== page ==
IBM and Fujifilm have demoed a 154TB LTO-size tape cartridge which could come to market in 10 years' time.
While it falls short of the Sony 185TB development, it should, with IBM's tape partnerships, see Sony exit the field.
The Sony development involved a 148Gbit/in2 tape density and its own tape design to achieve a 185TB uncompressed capacity. IBM has been working with Fujifilm to extend today’s Barium Ferrite (BaFe) tape particle technology to achieve 85.9Gbit/in2.
IBM says its researchers have developed:
- New enhanced write field head technology that enables the use of much finer BaFe particles
- Advanced servo control technologies that achieve head positioning with nano-scale fidelity and enable a 27-fold increase in track density compared to the LTO6 format
- New signal-processing algorithms that enable reliable operation with an ultra narrow 90nm wide giant magnetoresistive (GMR) reader
IBM’s boffins in Zurich have been working with FUJIFILM on pushing tape density forwards since 2002. In 2012 we heard about a 125TB tape effort, with a 100Gbits/in 2 areal density. A 35TB raw capacity tape was demonstrated in 2010. Today's LTO-6 tape cartridges have a 2.5TB raw capacity.
The density developments rely on smaller magnetic particles, narrower tracks, meaning more tracks on a 1/2 inch-wide tape, and better read:write heads to follow and read/write to/from these tracks. The reader in the 154TB demo is 90nm wide.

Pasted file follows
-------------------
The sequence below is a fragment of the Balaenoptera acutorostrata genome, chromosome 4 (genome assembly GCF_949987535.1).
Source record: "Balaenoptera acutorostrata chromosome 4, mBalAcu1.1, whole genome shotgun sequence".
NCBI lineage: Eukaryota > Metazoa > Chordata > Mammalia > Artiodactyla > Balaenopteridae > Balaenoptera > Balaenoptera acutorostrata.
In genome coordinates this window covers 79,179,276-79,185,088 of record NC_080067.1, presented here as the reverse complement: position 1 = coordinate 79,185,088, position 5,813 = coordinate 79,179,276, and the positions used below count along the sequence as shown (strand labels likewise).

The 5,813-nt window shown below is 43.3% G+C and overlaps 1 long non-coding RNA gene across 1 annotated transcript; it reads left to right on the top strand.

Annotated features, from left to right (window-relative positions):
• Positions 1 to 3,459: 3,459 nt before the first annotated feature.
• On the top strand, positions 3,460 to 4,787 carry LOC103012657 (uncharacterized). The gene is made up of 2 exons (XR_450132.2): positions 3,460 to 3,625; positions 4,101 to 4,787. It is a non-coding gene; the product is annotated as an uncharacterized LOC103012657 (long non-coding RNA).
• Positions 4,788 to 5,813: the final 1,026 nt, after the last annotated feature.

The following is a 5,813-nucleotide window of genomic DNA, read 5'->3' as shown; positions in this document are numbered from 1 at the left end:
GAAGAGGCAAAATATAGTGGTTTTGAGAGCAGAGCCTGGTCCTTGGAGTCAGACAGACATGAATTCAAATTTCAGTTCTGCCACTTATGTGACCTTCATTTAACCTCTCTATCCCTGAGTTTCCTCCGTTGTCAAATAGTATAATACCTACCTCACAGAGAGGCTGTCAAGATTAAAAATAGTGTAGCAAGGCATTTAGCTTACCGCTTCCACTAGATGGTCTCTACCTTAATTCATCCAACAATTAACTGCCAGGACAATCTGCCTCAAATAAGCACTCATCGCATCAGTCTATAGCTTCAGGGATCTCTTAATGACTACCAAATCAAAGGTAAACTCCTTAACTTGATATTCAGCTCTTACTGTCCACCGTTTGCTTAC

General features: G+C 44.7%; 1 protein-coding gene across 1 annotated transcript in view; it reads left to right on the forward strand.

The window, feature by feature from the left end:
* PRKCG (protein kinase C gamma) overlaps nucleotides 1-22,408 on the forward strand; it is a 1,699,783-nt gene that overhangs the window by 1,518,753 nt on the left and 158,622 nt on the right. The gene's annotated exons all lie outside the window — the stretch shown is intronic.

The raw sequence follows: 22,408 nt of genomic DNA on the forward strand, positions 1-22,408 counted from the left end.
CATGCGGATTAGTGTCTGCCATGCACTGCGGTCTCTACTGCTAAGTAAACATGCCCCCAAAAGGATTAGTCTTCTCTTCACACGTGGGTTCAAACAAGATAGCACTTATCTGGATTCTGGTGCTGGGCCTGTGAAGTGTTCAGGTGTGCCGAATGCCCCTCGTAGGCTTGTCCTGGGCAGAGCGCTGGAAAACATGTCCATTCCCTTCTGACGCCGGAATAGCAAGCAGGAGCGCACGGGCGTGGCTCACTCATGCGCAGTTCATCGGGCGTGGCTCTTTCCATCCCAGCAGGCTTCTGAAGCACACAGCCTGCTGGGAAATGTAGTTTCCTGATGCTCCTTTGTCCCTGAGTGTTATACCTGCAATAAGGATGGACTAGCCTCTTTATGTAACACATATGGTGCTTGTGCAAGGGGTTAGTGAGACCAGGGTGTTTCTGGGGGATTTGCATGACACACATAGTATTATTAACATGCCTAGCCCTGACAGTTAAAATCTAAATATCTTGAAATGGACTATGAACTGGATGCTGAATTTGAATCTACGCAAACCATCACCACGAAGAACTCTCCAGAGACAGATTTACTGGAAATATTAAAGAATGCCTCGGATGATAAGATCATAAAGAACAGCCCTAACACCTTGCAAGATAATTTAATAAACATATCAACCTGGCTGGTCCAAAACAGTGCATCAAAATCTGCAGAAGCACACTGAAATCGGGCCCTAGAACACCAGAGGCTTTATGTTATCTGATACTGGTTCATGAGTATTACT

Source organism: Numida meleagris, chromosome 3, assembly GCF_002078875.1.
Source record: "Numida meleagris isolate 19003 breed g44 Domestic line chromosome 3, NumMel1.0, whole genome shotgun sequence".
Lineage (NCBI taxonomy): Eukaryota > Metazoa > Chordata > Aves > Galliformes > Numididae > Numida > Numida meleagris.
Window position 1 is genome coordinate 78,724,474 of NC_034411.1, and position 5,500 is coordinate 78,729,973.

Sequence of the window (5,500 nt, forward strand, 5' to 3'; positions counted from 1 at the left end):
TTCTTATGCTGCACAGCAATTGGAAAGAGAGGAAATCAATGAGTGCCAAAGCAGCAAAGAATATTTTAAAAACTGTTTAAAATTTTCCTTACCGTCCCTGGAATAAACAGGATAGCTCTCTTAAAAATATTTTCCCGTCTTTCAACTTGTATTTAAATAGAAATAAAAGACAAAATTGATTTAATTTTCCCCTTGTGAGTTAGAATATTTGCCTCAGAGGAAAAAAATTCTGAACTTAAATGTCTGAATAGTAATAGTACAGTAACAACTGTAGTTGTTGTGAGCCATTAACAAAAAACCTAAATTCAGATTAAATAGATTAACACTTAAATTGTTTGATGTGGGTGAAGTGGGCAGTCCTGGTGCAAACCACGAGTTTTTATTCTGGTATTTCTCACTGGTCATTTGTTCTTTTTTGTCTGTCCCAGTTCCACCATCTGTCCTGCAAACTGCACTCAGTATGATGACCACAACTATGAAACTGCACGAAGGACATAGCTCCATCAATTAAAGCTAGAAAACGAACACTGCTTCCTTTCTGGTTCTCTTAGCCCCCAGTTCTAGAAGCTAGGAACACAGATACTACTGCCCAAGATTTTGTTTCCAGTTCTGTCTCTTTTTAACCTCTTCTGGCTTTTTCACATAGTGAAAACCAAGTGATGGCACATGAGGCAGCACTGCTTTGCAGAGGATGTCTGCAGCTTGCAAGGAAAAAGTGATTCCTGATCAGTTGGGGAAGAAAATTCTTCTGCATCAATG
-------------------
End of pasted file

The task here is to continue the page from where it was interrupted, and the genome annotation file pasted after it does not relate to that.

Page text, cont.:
A modified version of a chart on page 51 of INSIC's 2012-2022 International Magnetic Tape Storage Roadmap
Click here and navigate to page 51 in the PDF to see the original chart.
IBM’s researchers think they can possibly go beyond the 85.9Gbit/in2 areal density number using sputtered media, but they would only go this route “once the potential of low-cost particulate media has been exhausted.”
The Sony 185TB tape research did use sputtered media and “a new vacuum thin-film forming system that deposits a string of uniformly orientated nanocrystals in a layer less than five micrometers thick.”
Sputtering is a process where atoms from a source piece of material fly off and are deposited onto a target (substrate) material in a vacuum chamber, when the source is bombarded by high energy particles. It is a form of erosion with the freed atoms getting deposited on the first available surface.
IBM’s announcement includes a graph showing that its new tape technology could come to market in 2024.
Vulture View: With its LTO connections, such an IBM technology could well banish Sony’s impressive 185TB effort to the tape wilderness. Reckoning on LTO generations doubling capacity we could see a hypothetical LTO-22 pass the 154TB mark.
However, if IBM’s chart with its 2024 data is right, then LTO generations – which generally arrive at 30-month intervals – are going to more than double capacity.
A follow-on thought: If tape density can more than double every 30 months then it could well outpace disk density improvements and cement its role as the archive medium. ®